Christian Perspectives on the Human
"What a piece of work is a man." — Hamlet
"What is Man," the Psalmist asked his God, "that you are mindful of him?" It was a good question and is a pressing one. For nothing else can be properly decided until we know the answer. How else shall we know, to pick just one current and highly emotional question, when and whether it is a good thing to terminate the uterine development of members of the human species whose conception has proved inconvenient? And how, if they are allowed to be born and to live, can we best educate them or govern them unless we know what kind of thing they are, what their nature is, what purposes (if any) they are meant to serve (by whom?), what they are for? Never have we known more about their physical makeup, their psychology, and their history — yet never have we been less confident about the Answer which all that information is meant to inform. Which is certainly a precarious position for the race to find itself in.
The Question is obviously not an easy one. Whatever we may make of Pope’s answer, he certainly recognized the complexity of the subject:
Placed on this isthmus of a middle state,
Is Man, as a venerable definition has it, a featherless biped? That answer, while certainly accurate, is surely inadequate. Is he a beast, a god, or a demon — or, with the advent of the Couch Potato, should we add vegetable to the list of options? Is he the most erected simian that climbed up out of the primordial ooze or the least erected spirit that fell from Heaven? Is he a monkey with an opposable thumb or a marvel made in the image of God? According to the head Agent in that intriguing movie The Matrix, it is wrong even to classify him as a mammal, for mammals find an equilibrium with their environment. But Man multiplies heedlessly and uses up all the available resources, destroying the environment so that he has to expand to a new territory and repeat the process. Therefore, he should be classed with the only other species that lives in the same manner: the virus. Is he the measure of all things or just a measurement, a number, a statistic? Or is he, in the words of Sir Thomas Browne, ‘that great and true amphibium, whose nature is disposed to live, not only like other creatures in divers elements, but in divided and distinguished worlds?’ (Witherspoon & Warnke 339). And how do we find out?
There have been two main approaches to trying to answer the question. The first is represented by Pope:
Know then thyself, presume not God to scan;
The second is that of Calvin:
The first approach seems to manifest an admirable humility: Let’s stay away from abstract and exalted theories and just deal with what we know, human experience. Just the facts, Ma’am. But what if God is one of the facts? Though this approach does not necessarily exclude God from existence, it does exclude Him from relevance. And therefore, Pope’s method actually arrogantly begs the question and commits us to a purely secular description, of Man under the sun.’ And we know the conclusion the author of Ecclesiastes reached when he tried the experiment of looking at us that way: "’Vanity of vanities, all is vanity,’ saith the Preacher."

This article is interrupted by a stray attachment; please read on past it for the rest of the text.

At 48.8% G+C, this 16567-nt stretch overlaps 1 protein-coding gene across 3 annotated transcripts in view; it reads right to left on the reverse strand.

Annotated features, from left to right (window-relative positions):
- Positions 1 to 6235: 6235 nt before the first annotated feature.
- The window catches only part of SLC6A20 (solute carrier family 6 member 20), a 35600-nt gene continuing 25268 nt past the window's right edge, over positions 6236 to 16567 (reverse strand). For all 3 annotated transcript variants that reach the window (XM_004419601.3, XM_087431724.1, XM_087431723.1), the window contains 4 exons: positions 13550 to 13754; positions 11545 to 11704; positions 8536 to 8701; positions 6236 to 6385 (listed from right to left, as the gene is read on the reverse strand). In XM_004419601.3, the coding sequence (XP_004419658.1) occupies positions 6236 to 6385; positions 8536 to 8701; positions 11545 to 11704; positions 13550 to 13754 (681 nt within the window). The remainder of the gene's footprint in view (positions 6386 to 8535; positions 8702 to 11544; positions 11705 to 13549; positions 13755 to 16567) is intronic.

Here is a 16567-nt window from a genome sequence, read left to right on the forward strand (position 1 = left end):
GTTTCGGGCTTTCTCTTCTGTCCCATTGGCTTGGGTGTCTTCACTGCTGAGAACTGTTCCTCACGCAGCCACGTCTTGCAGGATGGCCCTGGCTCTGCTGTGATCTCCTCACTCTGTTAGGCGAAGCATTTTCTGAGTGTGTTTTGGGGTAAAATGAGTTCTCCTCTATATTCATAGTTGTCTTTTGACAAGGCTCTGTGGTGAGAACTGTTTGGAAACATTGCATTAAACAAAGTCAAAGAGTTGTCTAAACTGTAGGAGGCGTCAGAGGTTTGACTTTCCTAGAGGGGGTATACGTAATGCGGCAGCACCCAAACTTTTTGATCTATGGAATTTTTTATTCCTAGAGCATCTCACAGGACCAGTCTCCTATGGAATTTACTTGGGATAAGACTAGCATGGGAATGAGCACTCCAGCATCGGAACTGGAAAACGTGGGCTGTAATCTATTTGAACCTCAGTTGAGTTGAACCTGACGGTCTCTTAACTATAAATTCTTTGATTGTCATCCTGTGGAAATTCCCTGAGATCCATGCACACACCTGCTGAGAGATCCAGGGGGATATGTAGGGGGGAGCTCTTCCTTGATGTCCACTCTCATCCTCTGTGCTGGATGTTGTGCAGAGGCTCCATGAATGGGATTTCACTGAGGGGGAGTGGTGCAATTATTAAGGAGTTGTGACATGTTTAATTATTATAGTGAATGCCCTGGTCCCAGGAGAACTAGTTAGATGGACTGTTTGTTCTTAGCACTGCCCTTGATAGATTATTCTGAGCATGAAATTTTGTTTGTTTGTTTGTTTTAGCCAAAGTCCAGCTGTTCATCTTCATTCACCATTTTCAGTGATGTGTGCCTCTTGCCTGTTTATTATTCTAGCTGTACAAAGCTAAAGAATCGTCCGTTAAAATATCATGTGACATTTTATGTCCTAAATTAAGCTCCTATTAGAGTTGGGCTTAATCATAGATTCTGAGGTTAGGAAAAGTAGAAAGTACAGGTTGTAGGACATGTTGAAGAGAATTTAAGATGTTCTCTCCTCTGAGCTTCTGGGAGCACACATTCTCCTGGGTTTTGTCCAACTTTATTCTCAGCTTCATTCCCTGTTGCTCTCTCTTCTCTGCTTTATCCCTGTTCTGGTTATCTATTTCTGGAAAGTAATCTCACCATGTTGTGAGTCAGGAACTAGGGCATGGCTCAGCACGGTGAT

The second approach seeks to understand Man as related, not just to the impersonal order of things, but to Someone behind it. If we are indeed, as one major tradition insists, created in the image of God, then we cannot be understood at all except in that context. This method would carry its own kind of arrogance if indeed we thought we could presume to "scan" the infinite — unless, that is, the Divine had taken the initiative and revealed Itself to us, which is precisely what Christians claim has happened in Christ, the place where Calvin’s quests for knowledge of God and of Man come together.
How then ought we to proceed, since each path of inquiry seems already at the outset committed to a certain kind of answer? Perhaps the best procedure is to explore them both together, and then ask which one leads us to the place where we actually find ourselves. Because Man is the only object of study that we know from the inside as well as the outside, that is a question we just might be able to answer.
We are surrounded by profoundly trivial examples of what lies at the end of Pope’s path. If there is one God, Matter, and Science is its prophet, then we should expect to be completely satisfied by "material girls" who want to "just get physical," by soulless yuppies who actually seem to believe that he who dies with the most toys wins. If people find such an approach to life deeply fulfilling, if when lying awake alone in bed at night they feel not the slightest urge to ask, "Is that all there is?", then they have their answer, and I need trouble them no further. But if, though they hardly ever dare be vulnerable enough to admit it, there is something deep within that remains empty for all that Matter can do; if, when they do look at humanity long and hard and honestly from the inside, they are forced to admit that the material and temporal can titillate and entertain, can distract life from pain for awhile but cannot justify its existence, then I would beg leave to suggest an Alternative.
One of the most fertile minds of the early Twentieth Century tried the experiment of looking at Man as an Animal, and discovered that there was no more fearful wildfowl than your human living, that to make this very attempt proves that we are spirits of a different sort. Two of the most fertile minds of the middle of the Century built on that work in rich and incisive ways. They were G. K. Chesterton, C. S. Lewis, and J. R. R. Tolkien. And now we may clamber on to the shoulders of those giants as we attempt to peer into the new millennium. "Is Man a Myth?" we will ask. Perhaps not, we will discover; but there was a time when a Myth became a Man.